Yaqing Shen receives 2023 IEEE Electron Devices Society Ph.D. Student Fellowship

28 November, 2023

By David Murphy

KAUST Ph.D. candidate Yaqing Shen has been selected as a 2023 IEEE Electron Devices Society (EDS) Ph.D. Student Fellowship recipient. The Material Science and Engineering (MSE) Program student will formally receive her award at the IEEE EDS Awards Ceremony. The event will take place on Sunday, December 10, 2023, in San Francisco, U.S.

The Ph.D. Fellowship Program was established to promote, recognize and support graduate study and research within EDS’s field of interest. It is the first time a KAUST student has received the one-year fellowship, widely considered the most prestigious for students working in electron devices. The Fellowship consists of a plaque and a check for $5,000.

As a passionate advocate for materials science and engineering, Shen’s award marks a significant early career milestone: “The Fellowship validates the hard work and contributions I have made in the field of 2D material-based electronic devices. It is an incredibly meaningful accolade.”
“I am excited and honored to be the first KAUST recipient. I would like to extend my deepest gratitude to my adviser, Professor Mario Lanza, for his unwavering support and invaluable insights throughout my Ph.D. studies. His guidance has been instrumental in my journey,” she added.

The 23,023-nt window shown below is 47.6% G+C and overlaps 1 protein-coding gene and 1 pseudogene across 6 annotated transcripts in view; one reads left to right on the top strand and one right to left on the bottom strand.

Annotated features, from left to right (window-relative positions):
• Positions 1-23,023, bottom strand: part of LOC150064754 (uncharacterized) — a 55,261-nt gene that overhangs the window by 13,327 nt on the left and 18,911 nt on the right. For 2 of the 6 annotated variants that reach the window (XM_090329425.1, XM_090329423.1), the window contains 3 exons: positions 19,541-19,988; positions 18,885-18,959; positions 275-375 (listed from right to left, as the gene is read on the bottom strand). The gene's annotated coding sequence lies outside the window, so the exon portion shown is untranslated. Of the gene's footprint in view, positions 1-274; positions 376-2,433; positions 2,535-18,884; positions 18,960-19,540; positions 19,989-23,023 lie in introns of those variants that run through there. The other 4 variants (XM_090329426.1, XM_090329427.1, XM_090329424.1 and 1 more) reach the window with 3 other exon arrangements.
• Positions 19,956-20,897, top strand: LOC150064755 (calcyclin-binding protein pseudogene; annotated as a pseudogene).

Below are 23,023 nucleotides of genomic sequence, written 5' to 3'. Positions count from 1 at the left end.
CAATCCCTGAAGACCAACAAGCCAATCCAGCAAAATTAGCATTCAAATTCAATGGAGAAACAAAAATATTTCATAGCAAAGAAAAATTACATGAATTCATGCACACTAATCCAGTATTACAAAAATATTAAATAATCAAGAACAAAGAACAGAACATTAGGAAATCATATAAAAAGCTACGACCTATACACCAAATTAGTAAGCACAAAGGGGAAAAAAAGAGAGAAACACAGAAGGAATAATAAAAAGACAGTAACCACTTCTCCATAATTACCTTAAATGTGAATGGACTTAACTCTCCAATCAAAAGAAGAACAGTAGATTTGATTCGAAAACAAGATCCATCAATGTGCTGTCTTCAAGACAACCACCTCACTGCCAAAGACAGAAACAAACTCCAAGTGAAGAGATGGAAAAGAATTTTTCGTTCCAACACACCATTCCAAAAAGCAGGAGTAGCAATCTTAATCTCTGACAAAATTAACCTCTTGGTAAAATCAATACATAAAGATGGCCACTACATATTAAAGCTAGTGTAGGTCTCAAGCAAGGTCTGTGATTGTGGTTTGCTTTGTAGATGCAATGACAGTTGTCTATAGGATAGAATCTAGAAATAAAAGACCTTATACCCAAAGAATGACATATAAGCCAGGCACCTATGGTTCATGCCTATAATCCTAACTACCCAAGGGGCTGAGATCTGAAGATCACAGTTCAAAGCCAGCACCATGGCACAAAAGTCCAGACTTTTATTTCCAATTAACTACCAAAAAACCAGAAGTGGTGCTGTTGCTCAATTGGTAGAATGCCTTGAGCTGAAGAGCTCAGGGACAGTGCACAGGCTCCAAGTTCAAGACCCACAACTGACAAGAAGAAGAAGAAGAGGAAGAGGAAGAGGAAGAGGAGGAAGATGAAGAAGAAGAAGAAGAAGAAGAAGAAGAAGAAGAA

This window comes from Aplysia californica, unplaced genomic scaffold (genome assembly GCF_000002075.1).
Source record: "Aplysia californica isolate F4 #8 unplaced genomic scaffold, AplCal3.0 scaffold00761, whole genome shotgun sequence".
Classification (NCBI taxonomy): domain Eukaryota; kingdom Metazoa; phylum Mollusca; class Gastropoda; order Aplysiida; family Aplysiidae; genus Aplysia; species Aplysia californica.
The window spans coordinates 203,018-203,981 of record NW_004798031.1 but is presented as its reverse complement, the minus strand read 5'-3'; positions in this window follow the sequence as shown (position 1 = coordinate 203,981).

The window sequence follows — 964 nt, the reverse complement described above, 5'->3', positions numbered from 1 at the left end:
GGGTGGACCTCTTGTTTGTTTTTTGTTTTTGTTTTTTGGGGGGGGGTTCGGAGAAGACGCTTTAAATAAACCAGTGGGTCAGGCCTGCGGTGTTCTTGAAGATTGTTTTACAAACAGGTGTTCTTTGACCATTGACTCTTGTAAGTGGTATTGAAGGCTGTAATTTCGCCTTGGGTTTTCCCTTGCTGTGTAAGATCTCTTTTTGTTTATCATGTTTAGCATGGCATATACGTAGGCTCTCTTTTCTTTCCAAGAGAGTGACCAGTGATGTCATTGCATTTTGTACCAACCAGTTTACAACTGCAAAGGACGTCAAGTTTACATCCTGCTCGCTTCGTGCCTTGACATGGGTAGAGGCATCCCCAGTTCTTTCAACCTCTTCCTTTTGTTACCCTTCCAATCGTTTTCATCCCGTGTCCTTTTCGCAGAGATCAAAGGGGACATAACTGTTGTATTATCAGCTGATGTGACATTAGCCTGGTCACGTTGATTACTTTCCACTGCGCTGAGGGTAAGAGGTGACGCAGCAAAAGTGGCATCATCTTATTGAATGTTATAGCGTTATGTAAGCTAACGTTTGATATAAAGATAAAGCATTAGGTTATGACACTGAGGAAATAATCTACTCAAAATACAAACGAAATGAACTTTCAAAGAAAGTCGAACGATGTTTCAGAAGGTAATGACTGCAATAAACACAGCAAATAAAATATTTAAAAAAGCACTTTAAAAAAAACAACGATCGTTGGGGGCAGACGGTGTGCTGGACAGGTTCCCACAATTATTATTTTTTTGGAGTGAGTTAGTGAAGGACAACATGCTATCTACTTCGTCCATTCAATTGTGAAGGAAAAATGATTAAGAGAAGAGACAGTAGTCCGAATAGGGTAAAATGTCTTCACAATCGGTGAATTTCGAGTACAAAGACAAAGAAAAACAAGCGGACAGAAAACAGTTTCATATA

An aspiration for innovation

Shen’s research at KAUST has evolved to focus on ultra-low leakage currents in 2D materials-based gate dielectrics of 2D field-effect transistors (FETs). This research is vital in addressing the prevalent challenge of high native defects in commercial chemical vapour deposition (CVD)-grown 2D layered hexagonal boron nitride (h-BN).
Preliminary findings indicate that utilizing metal electrodes with high cohesive energy, such as platinum and tungsten, substantially mitigates leakage current and enhances the dielectric strength of h-BN in these transistors.

“This advancement holds immense promise for scaling down complementary metal-oxide-semiconductor (CMOS) technologies, potentially accelerating the integration of 2D materials in next-generation microelectronics,” she noted. “My current focus is on compiling and analyzing data for a comprehensive research paper on this topic.”

The prospect of integrating 2D materials into commercial microelectronics, especially in enhancing efficiency and reducing the size of electronic components, is a driving force behind her research. Ultimately, Shen’s goal is to contribute to and bridge the theoretical and practical research gaps in material science.
“As I look to the future, I am particularly excited about furthering research in ultra-small 2D materials-based field-effect transistors. I aspire to innovate in ways that not only push the boundaries of scientific knowledge but also lead to tangible technological advancements. Through my efforts, I aim to add value to our field and hopefully provide a useful foundation for future researchers in this dynamic area.”